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Molecular Properties of the "Ideal" Inhaled Anesthetic

Eger, Edmond I II, MD

Letter to the Editor: In Response
Free

Department of Anesthesia, University of California, San Francisco, San Francisco, CA 94143-0464.

In Response:

I intended no dismay and ask forgiveness. The omission of my connection to Ohmeda resulted from the absence of a meaningful tie between that connection and the work in question. Ohmeda did not support the study; nor do I think they have a particular interest in the publication. Apart from the use of desflurane as a reference anesthetic in some of the studies of the additive effects of the test compounds, only the last sentence refers to desflurane and sevoflurane. (Please note that I am not a paid consultant to Abbott Laboratories.) This sentence connects these anesthetics to the molecular properties that provide optimum solubility and potency ("Consonant with these premises, the structures of two, new anesthetics, sevoflurane and desflurane, consist of three or four carbons with two or three hydrogens on no more than two carbons, and an ether linkage"). Unlike the previous article (for which Dr. Weiskopf and I were justly chided), I doubt that this sentence can be used for commercial purposes.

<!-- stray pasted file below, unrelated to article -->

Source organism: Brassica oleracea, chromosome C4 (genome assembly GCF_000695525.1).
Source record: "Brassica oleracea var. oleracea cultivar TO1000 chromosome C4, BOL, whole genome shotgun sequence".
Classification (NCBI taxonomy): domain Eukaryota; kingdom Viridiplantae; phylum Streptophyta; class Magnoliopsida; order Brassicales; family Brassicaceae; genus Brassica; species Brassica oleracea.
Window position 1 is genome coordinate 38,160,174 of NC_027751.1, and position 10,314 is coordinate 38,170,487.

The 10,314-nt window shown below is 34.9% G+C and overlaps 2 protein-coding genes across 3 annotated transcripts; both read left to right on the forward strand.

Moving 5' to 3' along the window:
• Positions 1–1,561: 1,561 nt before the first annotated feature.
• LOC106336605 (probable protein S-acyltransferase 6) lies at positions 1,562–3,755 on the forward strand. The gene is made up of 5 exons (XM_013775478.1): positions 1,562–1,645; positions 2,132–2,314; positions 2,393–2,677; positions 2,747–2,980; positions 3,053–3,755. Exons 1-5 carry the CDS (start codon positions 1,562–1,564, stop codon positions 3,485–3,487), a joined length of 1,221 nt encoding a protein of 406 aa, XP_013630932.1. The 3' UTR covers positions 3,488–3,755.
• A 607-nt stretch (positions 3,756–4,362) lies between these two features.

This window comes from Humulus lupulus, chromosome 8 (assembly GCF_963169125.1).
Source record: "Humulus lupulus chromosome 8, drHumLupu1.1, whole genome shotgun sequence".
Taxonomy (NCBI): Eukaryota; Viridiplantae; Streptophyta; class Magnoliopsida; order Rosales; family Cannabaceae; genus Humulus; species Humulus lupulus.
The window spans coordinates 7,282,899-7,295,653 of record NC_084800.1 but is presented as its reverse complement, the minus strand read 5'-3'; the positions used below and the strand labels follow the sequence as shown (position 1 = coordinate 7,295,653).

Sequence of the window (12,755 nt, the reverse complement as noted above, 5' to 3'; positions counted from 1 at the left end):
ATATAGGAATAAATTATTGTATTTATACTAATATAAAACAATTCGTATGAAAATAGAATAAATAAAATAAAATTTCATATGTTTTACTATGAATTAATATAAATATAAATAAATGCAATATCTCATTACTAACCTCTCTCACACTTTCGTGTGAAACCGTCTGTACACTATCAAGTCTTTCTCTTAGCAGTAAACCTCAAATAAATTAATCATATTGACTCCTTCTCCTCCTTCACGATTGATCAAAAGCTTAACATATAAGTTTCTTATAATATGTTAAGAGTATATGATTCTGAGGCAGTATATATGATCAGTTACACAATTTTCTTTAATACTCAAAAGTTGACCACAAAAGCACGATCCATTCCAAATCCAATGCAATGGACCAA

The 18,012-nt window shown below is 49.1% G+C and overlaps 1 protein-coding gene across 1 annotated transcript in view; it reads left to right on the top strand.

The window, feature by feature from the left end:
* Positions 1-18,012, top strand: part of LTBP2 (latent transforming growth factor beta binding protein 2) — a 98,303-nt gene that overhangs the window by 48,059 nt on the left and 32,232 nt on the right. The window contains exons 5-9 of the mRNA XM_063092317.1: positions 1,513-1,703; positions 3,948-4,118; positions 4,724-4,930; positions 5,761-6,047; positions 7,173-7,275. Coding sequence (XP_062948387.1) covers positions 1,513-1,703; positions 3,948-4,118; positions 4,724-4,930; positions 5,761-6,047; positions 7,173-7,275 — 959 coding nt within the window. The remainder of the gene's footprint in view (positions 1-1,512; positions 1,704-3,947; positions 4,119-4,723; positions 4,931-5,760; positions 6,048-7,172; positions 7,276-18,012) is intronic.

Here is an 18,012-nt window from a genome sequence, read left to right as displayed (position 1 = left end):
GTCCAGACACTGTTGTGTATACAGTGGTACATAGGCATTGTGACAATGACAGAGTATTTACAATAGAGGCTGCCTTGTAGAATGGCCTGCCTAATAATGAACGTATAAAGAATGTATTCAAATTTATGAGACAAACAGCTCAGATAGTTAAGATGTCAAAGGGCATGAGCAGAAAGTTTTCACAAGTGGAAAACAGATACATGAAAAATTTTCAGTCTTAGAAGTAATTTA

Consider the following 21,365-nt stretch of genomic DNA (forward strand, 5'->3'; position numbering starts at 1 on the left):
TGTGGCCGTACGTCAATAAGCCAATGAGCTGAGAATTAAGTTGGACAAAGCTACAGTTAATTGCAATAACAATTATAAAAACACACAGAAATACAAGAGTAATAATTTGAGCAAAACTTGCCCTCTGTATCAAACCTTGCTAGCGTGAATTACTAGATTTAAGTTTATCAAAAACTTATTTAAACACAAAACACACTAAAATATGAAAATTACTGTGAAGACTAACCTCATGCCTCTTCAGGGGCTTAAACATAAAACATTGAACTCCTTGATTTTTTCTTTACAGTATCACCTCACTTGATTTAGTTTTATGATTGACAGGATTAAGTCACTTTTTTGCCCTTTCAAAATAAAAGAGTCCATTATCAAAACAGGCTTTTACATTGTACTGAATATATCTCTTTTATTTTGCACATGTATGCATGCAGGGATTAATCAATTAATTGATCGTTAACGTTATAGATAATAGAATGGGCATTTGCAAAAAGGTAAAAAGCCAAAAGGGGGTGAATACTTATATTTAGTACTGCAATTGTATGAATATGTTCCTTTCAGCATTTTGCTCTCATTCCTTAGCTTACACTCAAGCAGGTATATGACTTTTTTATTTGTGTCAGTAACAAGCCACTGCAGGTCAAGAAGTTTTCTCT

Edmond I Eger, II, MD

Department of Anesthesia, University of California, San Francisco, San Francisco, CA 94143-0464

© 1995 International Anesthesia Research Society